Suspect #5 – Heat Rash
If it’s hot and humid weather and your Apple Watch is constantly in contact with your skin, it may result in blocked sweat ducts. Similar to a common baby rash Miliaria (as babies have immature sweat ducts, thus more prone to blockage), your blocked sweat ducts can trigger skin rash.
Suspect #6 – Constant Friction
I couldn’t find a Pubmed article on friction and skin rash but from my understanding, it could be
- Constant friction causes chafing that can be painful. Moreover, exposed skin is more vulnerable to irritants.
- The sweat residue increases the friction.
- Wet (sweaty) skin makes the chafing worse.
So What to Do if You Really WANT AN APPLE WATCH?
If you have not bought the Apple Watch
You can take a patch test to see if your skin will react to materials in Apple Watch, especially nickel. A patch test is quite expensive and take 2-4 days for the patch results to show and require repeat consultations to view how your skin has reacted. I read from WSJ that you can try taping a nickel coin on the inside of your arm for 2 days and see if a rash appear. (I’m not sure if it’s accurate reflection though as the nickel quantity or type of nickel alloy may be different.)
Or decide not to take the risk or take the risk with a later generation of Apple Watch (where possibly nickel and other improvements to apps would have been made!)
If you have bought the Apple Watch > No reaction – Good for you!
If you have bought the Apple Watch > Skin rash – Top 6 tips to Try
- Place a barrier between your skin and the wristband – you can put a layer of emollient over but be sure that your skin is clean. Slapping moisturizer on top of sweat and irritant may worsen the rash. Of course, use a moisturizer that will not irritate your skin in the first place (ingredients to avoid).
- Clean your sweat off and put on the watch only when your skin is clean and dry.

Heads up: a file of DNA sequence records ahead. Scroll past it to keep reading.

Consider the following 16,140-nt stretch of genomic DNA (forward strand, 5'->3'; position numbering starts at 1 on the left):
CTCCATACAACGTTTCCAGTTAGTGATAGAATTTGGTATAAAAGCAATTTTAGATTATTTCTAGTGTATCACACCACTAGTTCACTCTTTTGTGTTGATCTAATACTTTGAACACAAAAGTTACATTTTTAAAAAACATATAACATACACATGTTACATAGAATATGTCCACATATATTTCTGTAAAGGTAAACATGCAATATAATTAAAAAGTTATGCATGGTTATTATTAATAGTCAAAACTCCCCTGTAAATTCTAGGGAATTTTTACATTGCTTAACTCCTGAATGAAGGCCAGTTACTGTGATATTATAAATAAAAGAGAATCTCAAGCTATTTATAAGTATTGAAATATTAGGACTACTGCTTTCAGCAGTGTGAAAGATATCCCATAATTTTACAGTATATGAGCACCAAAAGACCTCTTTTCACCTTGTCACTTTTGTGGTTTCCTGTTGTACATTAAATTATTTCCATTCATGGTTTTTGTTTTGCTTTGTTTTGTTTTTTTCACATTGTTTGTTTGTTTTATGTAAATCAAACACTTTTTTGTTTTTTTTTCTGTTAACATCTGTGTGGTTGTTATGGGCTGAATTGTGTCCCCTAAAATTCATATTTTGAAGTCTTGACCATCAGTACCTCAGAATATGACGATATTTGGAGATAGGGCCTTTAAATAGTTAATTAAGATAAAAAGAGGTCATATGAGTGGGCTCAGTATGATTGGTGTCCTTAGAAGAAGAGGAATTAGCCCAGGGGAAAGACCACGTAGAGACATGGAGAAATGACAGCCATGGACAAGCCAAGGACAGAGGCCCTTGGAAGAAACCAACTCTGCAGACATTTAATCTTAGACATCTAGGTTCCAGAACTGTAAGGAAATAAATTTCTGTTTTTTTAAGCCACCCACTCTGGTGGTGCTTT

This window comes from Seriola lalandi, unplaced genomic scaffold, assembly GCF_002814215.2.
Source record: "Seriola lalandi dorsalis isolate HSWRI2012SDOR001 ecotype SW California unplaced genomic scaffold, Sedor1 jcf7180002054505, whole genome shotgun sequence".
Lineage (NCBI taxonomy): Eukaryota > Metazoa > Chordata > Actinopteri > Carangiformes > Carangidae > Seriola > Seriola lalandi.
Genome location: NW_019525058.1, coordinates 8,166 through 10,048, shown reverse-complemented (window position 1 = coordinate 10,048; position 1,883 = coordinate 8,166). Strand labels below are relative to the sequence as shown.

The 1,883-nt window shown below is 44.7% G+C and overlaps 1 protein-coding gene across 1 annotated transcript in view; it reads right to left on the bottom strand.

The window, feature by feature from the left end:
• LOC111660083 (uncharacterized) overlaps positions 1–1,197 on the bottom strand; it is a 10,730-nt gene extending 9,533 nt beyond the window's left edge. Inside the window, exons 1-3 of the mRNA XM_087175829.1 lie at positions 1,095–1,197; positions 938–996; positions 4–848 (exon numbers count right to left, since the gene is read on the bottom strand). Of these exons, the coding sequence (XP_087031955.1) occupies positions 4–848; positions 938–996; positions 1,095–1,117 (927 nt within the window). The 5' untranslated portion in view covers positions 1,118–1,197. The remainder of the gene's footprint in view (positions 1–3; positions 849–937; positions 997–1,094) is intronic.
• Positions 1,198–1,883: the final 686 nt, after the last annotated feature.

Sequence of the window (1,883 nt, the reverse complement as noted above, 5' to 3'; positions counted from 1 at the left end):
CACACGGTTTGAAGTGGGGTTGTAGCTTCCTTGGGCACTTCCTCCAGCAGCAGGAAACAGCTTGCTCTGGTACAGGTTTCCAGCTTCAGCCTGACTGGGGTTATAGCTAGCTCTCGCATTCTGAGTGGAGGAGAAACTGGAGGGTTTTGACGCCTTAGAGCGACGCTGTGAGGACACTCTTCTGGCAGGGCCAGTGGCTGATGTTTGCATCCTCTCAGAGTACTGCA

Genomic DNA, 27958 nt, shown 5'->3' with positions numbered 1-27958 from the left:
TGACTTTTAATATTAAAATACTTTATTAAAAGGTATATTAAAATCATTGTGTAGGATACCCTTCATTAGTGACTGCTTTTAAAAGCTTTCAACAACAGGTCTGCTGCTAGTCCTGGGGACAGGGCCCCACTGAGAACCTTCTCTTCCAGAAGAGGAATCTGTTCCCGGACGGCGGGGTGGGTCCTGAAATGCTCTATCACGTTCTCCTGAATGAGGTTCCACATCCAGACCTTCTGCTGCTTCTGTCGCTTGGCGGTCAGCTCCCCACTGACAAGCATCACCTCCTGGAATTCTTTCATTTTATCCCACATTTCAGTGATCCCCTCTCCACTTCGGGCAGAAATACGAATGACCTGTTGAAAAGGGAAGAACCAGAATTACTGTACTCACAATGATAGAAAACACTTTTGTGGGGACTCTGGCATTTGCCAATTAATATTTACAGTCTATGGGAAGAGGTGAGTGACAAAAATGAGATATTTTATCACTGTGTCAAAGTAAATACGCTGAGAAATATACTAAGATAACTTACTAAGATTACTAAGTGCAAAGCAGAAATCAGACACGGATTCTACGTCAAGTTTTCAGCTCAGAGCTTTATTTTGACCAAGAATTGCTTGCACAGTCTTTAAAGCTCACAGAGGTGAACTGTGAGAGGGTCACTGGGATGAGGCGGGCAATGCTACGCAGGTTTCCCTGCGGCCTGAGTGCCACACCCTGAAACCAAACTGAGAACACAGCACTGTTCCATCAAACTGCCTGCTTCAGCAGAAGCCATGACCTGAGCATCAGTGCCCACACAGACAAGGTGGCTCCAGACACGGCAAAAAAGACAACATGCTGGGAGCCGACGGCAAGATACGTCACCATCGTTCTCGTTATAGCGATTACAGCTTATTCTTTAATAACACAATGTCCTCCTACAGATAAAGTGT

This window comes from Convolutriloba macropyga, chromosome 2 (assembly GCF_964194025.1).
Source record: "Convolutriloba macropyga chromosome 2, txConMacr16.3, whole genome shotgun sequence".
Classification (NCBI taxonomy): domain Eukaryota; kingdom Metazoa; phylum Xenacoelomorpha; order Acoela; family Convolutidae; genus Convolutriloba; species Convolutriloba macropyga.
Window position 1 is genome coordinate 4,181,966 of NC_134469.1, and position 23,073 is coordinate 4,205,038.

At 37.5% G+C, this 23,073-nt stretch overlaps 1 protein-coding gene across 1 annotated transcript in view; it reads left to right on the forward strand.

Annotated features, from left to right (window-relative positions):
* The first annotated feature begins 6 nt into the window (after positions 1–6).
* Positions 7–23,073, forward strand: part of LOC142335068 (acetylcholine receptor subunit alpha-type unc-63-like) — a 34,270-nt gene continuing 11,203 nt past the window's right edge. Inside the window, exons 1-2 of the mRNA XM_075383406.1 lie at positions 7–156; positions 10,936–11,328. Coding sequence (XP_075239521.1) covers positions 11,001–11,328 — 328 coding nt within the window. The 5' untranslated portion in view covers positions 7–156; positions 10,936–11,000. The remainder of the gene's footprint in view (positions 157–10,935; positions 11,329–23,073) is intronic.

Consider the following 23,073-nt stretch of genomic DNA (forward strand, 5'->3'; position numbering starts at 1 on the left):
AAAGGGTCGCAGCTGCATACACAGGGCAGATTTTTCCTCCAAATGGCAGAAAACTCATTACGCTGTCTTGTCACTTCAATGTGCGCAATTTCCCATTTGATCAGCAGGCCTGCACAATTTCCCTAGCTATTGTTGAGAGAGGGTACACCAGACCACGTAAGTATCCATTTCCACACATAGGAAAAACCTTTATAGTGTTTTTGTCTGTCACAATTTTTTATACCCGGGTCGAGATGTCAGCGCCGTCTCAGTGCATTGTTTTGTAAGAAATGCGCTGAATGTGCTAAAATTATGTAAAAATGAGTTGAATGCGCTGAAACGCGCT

- Make sure to wash soap off or use a gentle non-soap cleanser if you have sensitive skin.
- If it’s hot and humid, you may want to take off the watch for a few hours. (Maybe when you’re sitting down and not exercising?)
- Not wearing it too tight or too loose – Apple had provided guidelines on this; both too tight and too loose can cause skin rash, think of a waist band that’s too tight or a watch that’s too loose and created friction.
- Keep the Apple Watch clean – it somewhat defeat the purpose of cleaning your own skin and then putting on something that has a host of sweat residue and debris for hours a day. Apple also has guidelines on cleaning their watch.
I’m actually glad that I didn’t go out to get an Apple Watch (it’s not available in Singapore anyway!) because I always get skin rash with watches (leather or metal) and a gym mate told me you can’t play all your iTunes songs on the Apple Watch and can’t blue tooth the songs from the watch to the earphone (gasp! That’s the main reason why I want an Apple Watch). Do share your experience in the comments!
Update on 29 June 2015 – Apple Watch is available in Singapore and one reader Nicholas pointed out in the comments below that you can blue tooth your iTunes songs to earphone. (Hmmm.. should I get one?)
Sticking to watch-free (skin rash free) wrist,
p.s. I’m not sure if Apple is reading this post, comments are my own, from understanding of skin, rashes and reading online. But if Apple is reading this, do amend a formatting error on your guideline – REACH, not REACh (sorry, but I kinda get irritated by formatting error!)